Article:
Of course not all that the Pharisees proposed was wrong, even with their hypocrisy. They taught against adultery (5:27). Certainly Jesus was not teaching that we should hold to some virtue other than marital fidelity. That’s absurd. What He does in this example, and you can see it in the other categories that He teaches, is to stack virtue on top of duty and mix them into a solution so that they are not the burden that the Pharisees placed on the people (11:30).
When it comes to adultery, not only are we not to commit the sin physically but we are to avoid it even in our minds. There is, of course, nothing in the Mosaic law about what is in our minds. The Law, generally speaking, judged actions rather than thoughts and intents. Our thoughts represent the virtue of our character and certainly surpass the requirements of the Law.
But Jesus goes much further. Divorce creates adultery. Verse 32 seems clear that “everyone who divorces his wife … makes her commit adultery.” I left out the dependent clause for a reason. If you go back to the days when you diagrammed sentences, the core meaning of a sentence does not change when you remove a dependent clause. Here we boil down the first part of what Jesus said to the simple principle, that if you divorce your wife then her subsequent remarriage amounts to adultery. If you divorce her then, unless she already had committed adultery, then you bear a moral responsibility for her adultery.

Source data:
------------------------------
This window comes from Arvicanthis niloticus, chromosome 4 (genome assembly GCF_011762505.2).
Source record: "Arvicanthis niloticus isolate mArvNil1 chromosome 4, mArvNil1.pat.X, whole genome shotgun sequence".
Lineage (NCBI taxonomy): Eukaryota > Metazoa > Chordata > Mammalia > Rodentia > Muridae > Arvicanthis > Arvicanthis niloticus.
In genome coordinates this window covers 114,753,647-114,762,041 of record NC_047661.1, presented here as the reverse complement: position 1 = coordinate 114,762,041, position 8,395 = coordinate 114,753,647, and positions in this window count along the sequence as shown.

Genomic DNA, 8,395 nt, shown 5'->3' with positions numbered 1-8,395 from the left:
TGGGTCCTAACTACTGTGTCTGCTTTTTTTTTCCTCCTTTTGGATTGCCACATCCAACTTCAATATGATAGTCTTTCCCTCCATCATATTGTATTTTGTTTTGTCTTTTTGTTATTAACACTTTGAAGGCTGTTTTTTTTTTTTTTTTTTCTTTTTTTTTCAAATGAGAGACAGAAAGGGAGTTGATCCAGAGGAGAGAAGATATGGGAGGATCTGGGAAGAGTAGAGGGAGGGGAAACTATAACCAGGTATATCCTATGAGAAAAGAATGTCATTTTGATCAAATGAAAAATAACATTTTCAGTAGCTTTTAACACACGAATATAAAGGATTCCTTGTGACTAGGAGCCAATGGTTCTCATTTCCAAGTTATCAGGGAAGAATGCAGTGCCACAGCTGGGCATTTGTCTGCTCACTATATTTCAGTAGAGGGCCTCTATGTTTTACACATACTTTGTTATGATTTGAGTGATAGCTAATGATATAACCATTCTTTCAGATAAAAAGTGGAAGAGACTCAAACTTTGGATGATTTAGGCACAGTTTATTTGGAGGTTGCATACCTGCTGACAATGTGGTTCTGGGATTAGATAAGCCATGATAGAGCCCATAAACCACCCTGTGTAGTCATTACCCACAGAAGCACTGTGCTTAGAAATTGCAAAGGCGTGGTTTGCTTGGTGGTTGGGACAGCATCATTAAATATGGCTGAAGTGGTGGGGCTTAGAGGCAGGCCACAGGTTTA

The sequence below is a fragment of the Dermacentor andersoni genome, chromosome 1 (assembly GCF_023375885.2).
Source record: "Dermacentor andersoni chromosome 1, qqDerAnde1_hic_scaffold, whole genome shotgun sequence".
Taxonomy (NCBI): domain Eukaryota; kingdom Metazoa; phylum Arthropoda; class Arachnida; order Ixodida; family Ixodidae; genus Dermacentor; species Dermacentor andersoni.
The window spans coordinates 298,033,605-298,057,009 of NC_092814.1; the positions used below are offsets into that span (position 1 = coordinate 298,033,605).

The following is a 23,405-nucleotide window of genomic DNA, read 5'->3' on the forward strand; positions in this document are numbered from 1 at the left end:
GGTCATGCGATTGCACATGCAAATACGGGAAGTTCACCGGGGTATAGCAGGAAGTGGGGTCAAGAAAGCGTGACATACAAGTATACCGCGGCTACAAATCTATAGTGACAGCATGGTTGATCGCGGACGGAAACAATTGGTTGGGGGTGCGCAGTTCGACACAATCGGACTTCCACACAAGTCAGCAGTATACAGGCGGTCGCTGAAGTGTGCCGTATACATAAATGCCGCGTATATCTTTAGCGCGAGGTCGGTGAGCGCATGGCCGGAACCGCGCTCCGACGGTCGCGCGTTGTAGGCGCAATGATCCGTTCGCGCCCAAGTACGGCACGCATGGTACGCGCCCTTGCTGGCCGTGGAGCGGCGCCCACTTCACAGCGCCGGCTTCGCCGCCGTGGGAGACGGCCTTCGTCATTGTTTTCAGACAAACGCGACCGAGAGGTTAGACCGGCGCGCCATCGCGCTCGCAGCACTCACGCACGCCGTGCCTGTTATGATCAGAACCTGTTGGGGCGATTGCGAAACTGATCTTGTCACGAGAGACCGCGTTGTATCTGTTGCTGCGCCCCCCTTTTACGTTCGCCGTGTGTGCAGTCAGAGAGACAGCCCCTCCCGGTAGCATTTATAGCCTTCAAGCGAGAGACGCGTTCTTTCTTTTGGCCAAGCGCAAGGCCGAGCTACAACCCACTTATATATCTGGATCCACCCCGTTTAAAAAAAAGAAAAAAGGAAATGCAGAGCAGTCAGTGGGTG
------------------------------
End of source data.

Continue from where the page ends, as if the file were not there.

The next statement dovetails to personal moral responsibility, that “whoever marries a divorced woman commits adultery.” But here it is the man on whom the burden is placed. In the first part the burden is on both, one on the situation and the other on the act. In this statement the burden is on the one who marries her is also committing sin.
We might boil it down even further and say this:
Don’t do it
Keep your mind free of it
Don’t cause someone else to do it
The first part was the duty of obedience. The latter two represented two virtues — the purified heart and improved relationships. Of course there is duty in virtue and a certain virtue in duty. But what I see Jesus saying here is that we don’t take on virtue without duty any more than we are to take on duty without virtue.
Avoid the Extremes
You may know some of these teachings. You may know some people who extol the virtue of accepting and loving unconditionally but who forget the duty of character and obedience to what is right. This is a very big issue in church life today. We tolerated divorce about 30 years ago and today we’re tolerating sexual sin of all sorts. And not just in the pew but in the pulpit and seminary as well.
You may know some who teach God’s hatred of sin so much that they forget the call to repentance. They forget that He washes and cleanses as well as judges (1 Cor. 6:9-11). Reconciliation of people to Him is His first goal for us.
I have not said and never intended to say that the duty-sounding language of my Baptist friends is Pharisaic. Not in the least. Rather, it represents a recognition of those duties that the Lord has given His church. Likewise I know few Anabaptists who dismiss duty in favor of virtue. (Still, should you find someone in either camp that has made the error of duty without virtue or virtue without duty then an appropriate challenge to them to clean up their theology might be in order. There’s always someone …)
Let’s remember to add to our commitment to Christ the virtue that he calls us to (2 Peter 1:5).